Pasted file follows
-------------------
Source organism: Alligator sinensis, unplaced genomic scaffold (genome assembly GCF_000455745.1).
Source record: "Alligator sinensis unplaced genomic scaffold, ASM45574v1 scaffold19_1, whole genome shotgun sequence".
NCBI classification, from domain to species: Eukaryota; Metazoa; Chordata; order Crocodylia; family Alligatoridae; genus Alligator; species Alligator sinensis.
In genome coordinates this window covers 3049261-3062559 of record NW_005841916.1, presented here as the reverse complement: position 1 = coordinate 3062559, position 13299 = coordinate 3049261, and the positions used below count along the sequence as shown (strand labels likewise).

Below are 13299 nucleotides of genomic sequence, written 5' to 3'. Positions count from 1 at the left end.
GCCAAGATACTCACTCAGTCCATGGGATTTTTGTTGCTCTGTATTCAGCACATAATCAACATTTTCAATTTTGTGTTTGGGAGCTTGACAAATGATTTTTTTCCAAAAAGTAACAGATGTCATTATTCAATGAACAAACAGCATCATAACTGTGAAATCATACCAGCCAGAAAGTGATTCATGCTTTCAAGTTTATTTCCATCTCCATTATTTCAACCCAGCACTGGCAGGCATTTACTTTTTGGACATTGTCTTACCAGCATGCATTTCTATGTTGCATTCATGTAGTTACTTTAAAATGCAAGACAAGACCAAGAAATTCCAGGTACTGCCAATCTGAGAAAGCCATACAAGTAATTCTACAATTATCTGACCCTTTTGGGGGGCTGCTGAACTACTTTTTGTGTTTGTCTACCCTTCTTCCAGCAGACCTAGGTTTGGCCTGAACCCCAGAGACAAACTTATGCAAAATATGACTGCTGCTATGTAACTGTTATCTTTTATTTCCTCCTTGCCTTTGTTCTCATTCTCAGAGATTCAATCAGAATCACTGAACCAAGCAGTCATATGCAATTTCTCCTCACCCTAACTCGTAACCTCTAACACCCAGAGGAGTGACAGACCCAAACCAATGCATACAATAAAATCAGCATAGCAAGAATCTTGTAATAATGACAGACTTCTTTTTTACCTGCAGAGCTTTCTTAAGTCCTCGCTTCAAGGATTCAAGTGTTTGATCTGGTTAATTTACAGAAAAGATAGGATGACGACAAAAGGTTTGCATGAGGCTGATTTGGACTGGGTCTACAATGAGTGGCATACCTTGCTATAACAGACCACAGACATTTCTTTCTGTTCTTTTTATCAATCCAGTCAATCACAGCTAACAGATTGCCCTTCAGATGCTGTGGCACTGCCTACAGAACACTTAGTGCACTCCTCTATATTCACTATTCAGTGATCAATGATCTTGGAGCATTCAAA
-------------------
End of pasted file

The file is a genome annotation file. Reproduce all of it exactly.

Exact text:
Source organism: Alligator sinensis, unplaced genomic scaffold (genome assembly GCF_000455745.1).
Source record: "Alligator sinensis unplaced genomic scaffold, ASM45574v1 scaffold19_1, whole genome shotgun sequence".
NCBI classification, from domain to species: Eukaryota; Metazoa; Chordata; order Crocodylia; family Alligatoridae; genus Alligator; species Alligator sinensis.
In genome coordinates this window covers 3049261-3062559 of record NW_005841916.1, presented here as the reverse complement: position 1 = coordinate 3062559, position 13299 = coordinate 3049261, and the positions used below count along the sequence as shown (strand labels likewise).

Below are 13299 nucleotides of genomic sequence, written 5' to 3'. Positions count from 1 at the left end.
GCCAAGATACTCACTCAGTCCATGGGATTTTTGTTGCTCTGTATTCAGCACATAATCAACATTTTCAATTTTGTGTTTGGGAGCTTGACAAATGATTTTTTTCCAAAAAGTAACAGATGTCATTATTCAATGAACAAACAGCATCATAACTGTGAAATCATACCAGCCAGAAAGTGATTCATGCTTTCAAGTTTATTTCCATCTCCATTATTTCAACCCAGCACTGGCAGGCATTTACTTTTTGGACATTGTCTTACCAGCATGCATTTCTATGTTGCATTCATGTAGTTACTTTAAAATGCAAGACAAGACCAAGAAATTCCAGGTACTGCCAATCTGAGAAAGCCATACAAGTAATTCTACAATTATCTGACCCTTTTGGGGGGCTGCTGAACTACTTTTTGTGTTTGTCTACCCTTCTTCCAGCAGACCTAGGTTTGGCCTGAACCCCAGAGACAAACTTATGCAAAATATGACTGCTGCTATGTAACTGTTATCTTTTATTTCCTCCTTGCCTTTGTTCTCATTCTCAGAGATTCAATCAGAATCACTGAACCAAGCAGTCATATGCAATTTCTCCTCACCCTAACTCGTAACCTCTAACACCCAGAGGAGTGACAGACCCAAACCAATGCATACAATAAAATCAGCATAGCAAGAATCTTGTAATAATGACAGACTTCTTTTTTACCTGCAGAGCTTTCTTAAGTCCTCGCTTCAAGGATTCAAGTGTTTGATCTGGTTAATTTACAGAAAAGATAGGATGACGACAAAAGGTTTGCATGAGGCTGATTTGGACTGGGTCTACAATGAGTGGCATACCTTGCTATAACAGACCACAGACATTTCTTTCTGTTCTTTTTATCAATCCAGTCAATCACAGCTAACAGATTGCCCTTCAGATGCTGTGGCACTGCCTACAGAACACTTAGTGCACTCCTCTATATTCACTATTCAGTGATCAATGATCTTGGAGCATTCAAA